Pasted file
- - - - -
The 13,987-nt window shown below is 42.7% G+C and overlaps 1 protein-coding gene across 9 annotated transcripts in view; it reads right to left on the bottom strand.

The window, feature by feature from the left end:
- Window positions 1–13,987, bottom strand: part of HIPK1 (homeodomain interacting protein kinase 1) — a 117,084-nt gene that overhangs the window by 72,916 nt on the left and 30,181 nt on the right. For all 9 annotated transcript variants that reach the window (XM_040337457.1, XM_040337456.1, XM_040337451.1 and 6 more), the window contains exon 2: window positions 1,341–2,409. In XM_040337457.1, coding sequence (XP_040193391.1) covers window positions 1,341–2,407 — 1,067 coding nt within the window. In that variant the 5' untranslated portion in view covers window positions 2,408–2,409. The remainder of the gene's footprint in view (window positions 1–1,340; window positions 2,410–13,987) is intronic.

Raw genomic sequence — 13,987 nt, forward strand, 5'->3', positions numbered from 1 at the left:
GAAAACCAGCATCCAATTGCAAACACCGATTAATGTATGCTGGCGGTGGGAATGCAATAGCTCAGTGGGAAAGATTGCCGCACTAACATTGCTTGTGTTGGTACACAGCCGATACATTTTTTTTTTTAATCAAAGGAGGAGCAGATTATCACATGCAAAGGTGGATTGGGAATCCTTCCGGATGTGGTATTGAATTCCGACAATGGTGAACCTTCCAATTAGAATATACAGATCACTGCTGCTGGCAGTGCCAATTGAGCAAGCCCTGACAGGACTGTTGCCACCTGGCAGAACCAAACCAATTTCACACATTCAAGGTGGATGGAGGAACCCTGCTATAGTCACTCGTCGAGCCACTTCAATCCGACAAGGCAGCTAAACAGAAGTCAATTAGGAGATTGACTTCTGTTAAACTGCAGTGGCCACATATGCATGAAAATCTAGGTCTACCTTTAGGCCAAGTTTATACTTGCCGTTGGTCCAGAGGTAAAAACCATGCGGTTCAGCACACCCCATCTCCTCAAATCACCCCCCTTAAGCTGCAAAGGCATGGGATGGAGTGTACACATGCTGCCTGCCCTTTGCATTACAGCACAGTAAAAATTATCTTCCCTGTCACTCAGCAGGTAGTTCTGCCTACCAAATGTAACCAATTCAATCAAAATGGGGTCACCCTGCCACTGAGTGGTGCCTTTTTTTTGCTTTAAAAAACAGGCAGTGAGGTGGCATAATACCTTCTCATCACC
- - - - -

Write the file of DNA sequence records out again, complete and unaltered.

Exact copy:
The 13,987-nt window shown below is 42.7% G+C and overlaps 1 protein-coding gene across 9 annotated transcripts in view; it reads right to left on the bottom strand.

The window, feature by feature from the left end:
- Window positions 1–13,987, bottom strand: part of HIPK1 (homeodomain interacting protein kinase 1) — a 117,084-nt gene that overhangs the window by 72,916 nt on the left and 30,181 nt on the right. For all 9 annotated transcript variants that reach the window (XM_040337457.1, XM_040337456.1, XM_040337451.1 and 6 more), the window contains exon 2: window positions 1,341–2,409. In XM_040337457.1, coding sequence (XP_040193391.1) covers window positions 1,341–2,407 — 1,067 coding nt within the window. In that variant the 5' untranslated portion in view covers window positions 2,408–2,409. The remainder of the gene's footprint in view (window positions 1–1,340; window positions 2,410–13,987) is intronic.

Raw genomic sequence — 13,987 nt, forward strand, 5'->3', positions numbered from 1 at the left:
GAAAACCAGCATCCAATTGCAAACACCGATTAATGTATGCTGGCGGTGGGAATGCAATAGCTCAGTGGGAAAGATTGCCGCACTAACATTGCTTGTGTTGGTACACAGCCGATACATTTTTTTTTTTAATCAAAGGAGGAGCAGATTATCACATGCAAAGGTGGATTGGGAATCCTTCCGGATGTGGTATTGAATTCCGACAATGGTGAACCTTCCAATTAGAATATACAGATCACTGCTGCTGGCAGTGCCAATTGAGCAAGCCCTGACAGGACTGTTGCCACCTGGCAGAACCAAACCAATTTCACACATTCAAGGTGGATGGAGGAACCCTGCTATAGTCACTCGTCGAGCCACTTCAATCCGACAAGGCAGCTAAACAGAAGTCAATTAGGAGATTGACTTCTGTTAAACTGCAGTGGCCACATATGCATGAAAATCTAGGTCTACCTTTAGGCCAAGTTTATACTTGCCGTTGGTCCAGAGGTAAAAACCATGCGGTTCAGCACACCCCATCTCCTCAAATCACCCCCCTTAAGCTGCAAAGGCATGGGATGGAGTGTACACATGCTGCCTGCCCTTTGCATTACAGCACAGTAAAAATTATCTTCCCTGTCACTCAGCAGGTAGTTCTGCCTACCAAATGTAACCAATTCAATCAAAATGGGGTCACCCTGCCACTGAGTGGTGCCTTTTTTTTGCTTTAAAAAACAGGCAGTGAGGTGGCATAATACCTTCTCATCACC